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Appeared on: Monday, February 11, 2013
Kingston DataTraveler Ultimate 3.0 G3 32GB


1. Features, specifications

We have in our hands the Kingston's DataTraveler Ultimate 3.0 Generation 3 (DTU30G3), a USB 3.0 flash drive that supports data transfer rates of up to 150MB/s read and 70MB/s write, offering you the convenience of carrying files with incredible speed and ease.

The portable drive features a capless design and it is Mac and Windows compatible and backwards compatible with USB 2.0 ports. It's backed by a five-year warranty. 

The DataTraveler Ultimate 3.0 G3 is available in capacities of 32GB (part # DTU30G3/32GB) and 64 GB (part #DTU30G3/64GB), rated at the following speeds:

Specifications:


2. Package

The Kingston DataTraveler Ultimate 3.0 G3 32GB is available in online stores at the € 37~43 price range - a good deal compared to other 32GB USB3.0 memory flash drives.

Below you see the package of the flash drive, which comes secured into a hard plastic shell:

As you see in the picture below, the USB thumb drive is not as compact in size as we see in some other portable flash storage devices.

It features a retractable design with an aluminum enclosure that offers the drive protection from bumps, bangs, and cracks. The brushed aluminum housing is thick and wraps around the device on each end. A a key ring is also available for hooking up the drive on a key chain.

The USB3.0 connector appears when you slide the left side of the drive to the right:

The blue USB connector indicates that the drive is USB 3.0-compatible.


3. Benchmarks

We tested the DataTraveler Ultimate 3.0 G3 USB drive in the following PC:

Using the Sisoftware Sandra application, we confirmed that the drive has a single logical FAT32 partition and the available storage capacity is with 29.28GB:

The first benchmark we used was the CrystalDiskMark v3.0.2. The software provides throughput data based on sequential reads and writes, and random (512K/4K/4KQD32) reads and writes of various sizes. The drive surprised us with a reading speed of 205.5MB/sec for sequential reading, while the average writing speed was 93.80MB/sec. Both results are much higher than the rated speeds by Kingston:

The Sisoftware Sandra has confirmed the previous very high results. At the the "Physical Disks" test, the drive's exceeded the 190MB/sec:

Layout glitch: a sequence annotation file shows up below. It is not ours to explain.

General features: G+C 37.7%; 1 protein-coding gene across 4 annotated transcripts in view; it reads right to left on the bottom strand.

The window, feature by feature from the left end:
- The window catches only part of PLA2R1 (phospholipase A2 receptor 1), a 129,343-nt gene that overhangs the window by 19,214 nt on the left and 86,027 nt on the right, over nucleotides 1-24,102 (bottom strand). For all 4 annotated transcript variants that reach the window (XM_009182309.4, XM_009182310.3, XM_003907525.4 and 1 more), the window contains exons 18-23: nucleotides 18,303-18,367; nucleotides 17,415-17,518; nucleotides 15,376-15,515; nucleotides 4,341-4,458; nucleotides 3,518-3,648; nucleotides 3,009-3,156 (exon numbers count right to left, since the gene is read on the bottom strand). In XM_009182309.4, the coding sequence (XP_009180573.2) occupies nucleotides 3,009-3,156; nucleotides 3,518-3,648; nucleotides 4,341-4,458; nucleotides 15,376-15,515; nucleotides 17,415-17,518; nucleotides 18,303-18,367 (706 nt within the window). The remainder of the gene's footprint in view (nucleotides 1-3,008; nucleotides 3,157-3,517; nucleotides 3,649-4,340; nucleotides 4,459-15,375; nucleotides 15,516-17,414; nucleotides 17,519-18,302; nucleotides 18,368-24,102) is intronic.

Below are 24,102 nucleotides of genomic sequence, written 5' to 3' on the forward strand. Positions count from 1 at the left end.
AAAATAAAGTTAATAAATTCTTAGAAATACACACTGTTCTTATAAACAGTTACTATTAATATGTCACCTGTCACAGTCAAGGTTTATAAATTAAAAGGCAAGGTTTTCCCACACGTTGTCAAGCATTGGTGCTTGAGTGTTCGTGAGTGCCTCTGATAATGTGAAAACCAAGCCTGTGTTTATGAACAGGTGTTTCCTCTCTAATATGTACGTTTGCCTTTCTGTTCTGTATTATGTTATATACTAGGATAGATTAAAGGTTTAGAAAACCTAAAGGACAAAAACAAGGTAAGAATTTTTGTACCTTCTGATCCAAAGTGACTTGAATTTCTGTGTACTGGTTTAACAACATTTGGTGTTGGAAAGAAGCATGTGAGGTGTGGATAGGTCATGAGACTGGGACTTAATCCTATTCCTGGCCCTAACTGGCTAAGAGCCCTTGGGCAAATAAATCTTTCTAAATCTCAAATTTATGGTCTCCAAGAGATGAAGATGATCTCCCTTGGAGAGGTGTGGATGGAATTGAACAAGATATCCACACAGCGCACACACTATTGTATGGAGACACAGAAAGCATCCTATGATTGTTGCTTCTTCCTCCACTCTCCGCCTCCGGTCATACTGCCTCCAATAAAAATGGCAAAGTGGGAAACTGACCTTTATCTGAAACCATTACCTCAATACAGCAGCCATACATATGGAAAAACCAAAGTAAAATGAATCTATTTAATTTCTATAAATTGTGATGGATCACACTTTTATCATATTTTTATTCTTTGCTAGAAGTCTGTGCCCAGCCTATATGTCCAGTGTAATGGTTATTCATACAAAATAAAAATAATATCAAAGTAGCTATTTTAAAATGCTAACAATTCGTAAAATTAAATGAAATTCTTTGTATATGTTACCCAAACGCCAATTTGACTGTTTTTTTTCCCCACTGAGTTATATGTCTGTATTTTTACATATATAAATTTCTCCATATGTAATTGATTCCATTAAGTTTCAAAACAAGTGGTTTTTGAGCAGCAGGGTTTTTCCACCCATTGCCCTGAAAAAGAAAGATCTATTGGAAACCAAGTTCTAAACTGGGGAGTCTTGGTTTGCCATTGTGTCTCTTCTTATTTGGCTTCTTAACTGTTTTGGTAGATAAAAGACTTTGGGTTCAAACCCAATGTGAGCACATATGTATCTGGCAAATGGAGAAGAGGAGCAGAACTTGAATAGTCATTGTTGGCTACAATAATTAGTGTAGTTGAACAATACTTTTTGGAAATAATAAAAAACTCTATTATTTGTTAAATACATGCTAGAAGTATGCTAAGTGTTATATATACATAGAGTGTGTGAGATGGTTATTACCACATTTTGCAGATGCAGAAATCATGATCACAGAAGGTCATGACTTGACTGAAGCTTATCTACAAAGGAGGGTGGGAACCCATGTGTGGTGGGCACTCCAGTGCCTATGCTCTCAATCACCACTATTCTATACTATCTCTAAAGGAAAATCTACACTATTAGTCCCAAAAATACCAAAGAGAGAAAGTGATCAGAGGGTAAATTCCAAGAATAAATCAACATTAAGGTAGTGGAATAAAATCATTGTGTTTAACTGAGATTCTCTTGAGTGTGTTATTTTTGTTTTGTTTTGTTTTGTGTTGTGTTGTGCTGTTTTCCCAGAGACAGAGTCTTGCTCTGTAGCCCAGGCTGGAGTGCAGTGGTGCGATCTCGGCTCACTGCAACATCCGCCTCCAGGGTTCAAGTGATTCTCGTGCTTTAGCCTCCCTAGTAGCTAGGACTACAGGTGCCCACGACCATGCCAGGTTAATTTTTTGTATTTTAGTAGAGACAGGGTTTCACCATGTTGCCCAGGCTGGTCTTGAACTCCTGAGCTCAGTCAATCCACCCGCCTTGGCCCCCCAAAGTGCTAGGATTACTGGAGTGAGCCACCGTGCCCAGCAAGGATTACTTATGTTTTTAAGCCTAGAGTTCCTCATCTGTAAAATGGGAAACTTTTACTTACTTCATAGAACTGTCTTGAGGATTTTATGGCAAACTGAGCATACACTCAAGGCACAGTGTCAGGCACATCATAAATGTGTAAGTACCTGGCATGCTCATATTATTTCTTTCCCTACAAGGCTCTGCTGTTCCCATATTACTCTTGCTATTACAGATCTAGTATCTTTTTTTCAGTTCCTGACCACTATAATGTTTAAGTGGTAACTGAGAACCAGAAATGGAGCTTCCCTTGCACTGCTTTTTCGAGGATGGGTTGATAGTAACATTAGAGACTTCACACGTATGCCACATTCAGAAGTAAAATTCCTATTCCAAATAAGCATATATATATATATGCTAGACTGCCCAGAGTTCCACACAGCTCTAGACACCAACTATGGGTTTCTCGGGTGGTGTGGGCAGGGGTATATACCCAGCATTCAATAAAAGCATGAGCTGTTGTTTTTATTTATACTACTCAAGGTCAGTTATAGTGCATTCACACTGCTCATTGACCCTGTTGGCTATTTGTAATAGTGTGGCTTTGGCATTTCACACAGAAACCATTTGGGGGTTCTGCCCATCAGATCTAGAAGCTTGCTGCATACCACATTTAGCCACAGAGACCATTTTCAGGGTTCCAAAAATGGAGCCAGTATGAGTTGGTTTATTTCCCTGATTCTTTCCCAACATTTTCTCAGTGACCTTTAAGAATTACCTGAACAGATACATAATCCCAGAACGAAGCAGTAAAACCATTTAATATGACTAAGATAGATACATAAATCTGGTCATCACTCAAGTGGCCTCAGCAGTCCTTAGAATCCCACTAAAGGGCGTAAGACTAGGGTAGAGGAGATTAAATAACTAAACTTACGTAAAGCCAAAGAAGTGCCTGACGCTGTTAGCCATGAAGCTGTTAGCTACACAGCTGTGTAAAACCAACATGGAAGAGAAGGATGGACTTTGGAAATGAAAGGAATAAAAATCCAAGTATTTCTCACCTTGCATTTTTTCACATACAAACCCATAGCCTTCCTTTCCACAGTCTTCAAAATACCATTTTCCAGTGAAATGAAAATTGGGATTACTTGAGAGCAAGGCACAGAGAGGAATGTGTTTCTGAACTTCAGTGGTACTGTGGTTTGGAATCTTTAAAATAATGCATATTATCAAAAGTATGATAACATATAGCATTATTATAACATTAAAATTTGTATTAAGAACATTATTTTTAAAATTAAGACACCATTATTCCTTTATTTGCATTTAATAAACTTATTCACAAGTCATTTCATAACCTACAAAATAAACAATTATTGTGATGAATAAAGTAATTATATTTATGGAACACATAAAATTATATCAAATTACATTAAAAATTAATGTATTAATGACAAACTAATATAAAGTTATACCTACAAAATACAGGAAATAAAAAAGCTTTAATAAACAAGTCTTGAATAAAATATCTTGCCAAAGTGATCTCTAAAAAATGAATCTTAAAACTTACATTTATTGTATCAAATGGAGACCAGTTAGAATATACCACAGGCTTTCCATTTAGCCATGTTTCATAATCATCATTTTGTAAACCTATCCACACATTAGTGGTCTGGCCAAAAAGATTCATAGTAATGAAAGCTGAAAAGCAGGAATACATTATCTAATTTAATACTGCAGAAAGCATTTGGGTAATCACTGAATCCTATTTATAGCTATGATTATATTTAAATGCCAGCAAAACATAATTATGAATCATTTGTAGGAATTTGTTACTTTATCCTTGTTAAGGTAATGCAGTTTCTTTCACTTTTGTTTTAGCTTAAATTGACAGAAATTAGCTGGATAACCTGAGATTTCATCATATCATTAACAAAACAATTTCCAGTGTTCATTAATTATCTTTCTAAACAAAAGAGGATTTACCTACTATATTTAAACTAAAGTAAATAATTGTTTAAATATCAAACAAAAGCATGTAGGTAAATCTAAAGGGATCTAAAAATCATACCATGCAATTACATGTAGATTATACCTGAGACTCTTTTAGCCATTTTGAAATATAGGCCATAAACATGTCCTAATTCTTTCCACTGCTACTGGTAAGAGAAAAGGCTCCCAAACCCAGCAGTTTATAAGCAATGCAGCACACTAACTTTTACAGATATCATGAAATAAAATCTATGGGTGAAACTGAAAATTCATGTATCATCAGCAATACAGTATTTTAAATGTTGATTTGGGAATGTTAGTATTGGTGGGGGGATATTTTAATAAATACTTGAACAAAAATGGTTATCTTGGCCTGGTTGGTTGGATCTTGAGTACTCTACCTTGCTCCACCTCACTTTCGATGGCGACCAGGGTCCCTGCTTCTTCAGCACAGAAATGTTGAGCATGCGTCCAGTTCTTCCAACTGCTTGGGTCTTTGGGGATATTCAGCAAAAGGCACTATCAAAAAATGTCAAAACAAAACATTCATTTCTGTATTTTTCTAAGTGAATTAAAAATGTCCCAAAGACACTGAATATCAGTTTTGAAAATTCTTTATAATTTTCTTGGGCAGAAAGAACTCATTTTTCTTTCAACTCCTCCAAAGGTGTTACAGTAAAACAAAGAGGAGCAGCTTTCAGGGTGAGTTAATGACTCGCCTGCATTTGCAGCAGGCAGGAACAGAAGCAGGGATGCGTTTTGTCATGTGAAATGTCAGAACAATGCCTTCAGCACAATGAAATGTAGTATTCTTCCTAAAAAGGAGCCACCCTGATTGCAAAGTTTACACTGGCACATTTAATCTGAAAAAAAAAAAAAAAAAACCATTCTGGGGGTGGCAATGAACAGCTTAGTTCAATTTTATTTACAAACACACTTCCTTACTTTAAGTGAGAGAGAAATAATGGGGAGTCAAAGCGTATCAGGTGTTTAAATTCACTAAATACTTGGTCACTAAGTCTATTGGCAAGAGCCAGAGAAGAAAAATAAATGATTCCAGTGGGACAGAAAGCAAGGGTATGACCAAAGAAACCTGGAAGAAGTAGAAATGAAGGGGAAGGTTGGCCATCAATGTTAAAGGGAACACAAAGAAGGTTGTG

The drive also worked like charm at the "File System I/O" test returning very high IOPS:

We continue our tests with the HDTachRW software. It shows the potential read speed which you are likely to experience with the SSD. The software measures the sequential read speed, the random access speed and sequential write speed.

Since the drive's default partition could not be deleted, we couldn't perform the write test, so we disabled. The average reading performance of the drive was 163.6MB/sec with a burst speed of 210.5MB /sec:

We move on to the HD Tune Pro software, another utility we used to measure the drive's reading and writing performances. The average sequential reading speed was 186MB/sec.

Besides the transfer speed tests, HD Tune's file benchmark also includes block size tests.Thee data patterns available that can be used during the write process: zero, random and mixed, which is a combination of zeroes and random data. Of course, using these different data patterns makes sense when testing mainly SSDs, which use a compression techniques in order to improve their performance when compressible data is used.
For these devices the results are typically highest when writing zeroes and lowest when writing random data.

We start with a sequential transfer speed of a 500MB file using zeros in the writing part. The average sequential writing speed for the Kingston drive was 64.508 MB/s, which is lower than what the previous benchmarks reported:

Selecting the "Random" or the "Mixed" data patterns had no serious impact to drive's sequential read or write performance:

 

Lastly, we used ATTO Disk Benchmark. With 8MB files the drive returned 194MB/sec in the reading test and and 60MB/sec in the writing part. The highest writing performance was reported with 64KB files (95.805MB/s). The highest reading speed was 194.871 MB/s, when we used 8MB files:


4. Conclusion

The Kingston DataTraveler Ultimate 3.0 G3 offers superb reading/writing performance offering transfer rates of up to up to 200MB/sec in reading and 90MB/s in writing tests - figures that exceeded the product's specifications. So if you need a high-capacity portable flash drive to transfer large media files between systems, the Kingston DataTraveler Ultimate 3.0 G3 is a very wise choice. Of course, the drive will not be as fast when dealing with smaller files and in real world testing with many different files, you are dealing with a drive capable of writing at about 150MB/s and reading at 70 MB/s.

High-performance comes at a cost, and we are not talking about money as the Kingston drive is well-priced at about $45. Still, it looks bigger in size when compared to other tiny USB flash drives available at the market. It's size does not limit its portability - it fits on a key ring or in a pocket - but we would love to see a more compact design.

The drive is backed by a 5-year warranty and is USB3.0-certified.



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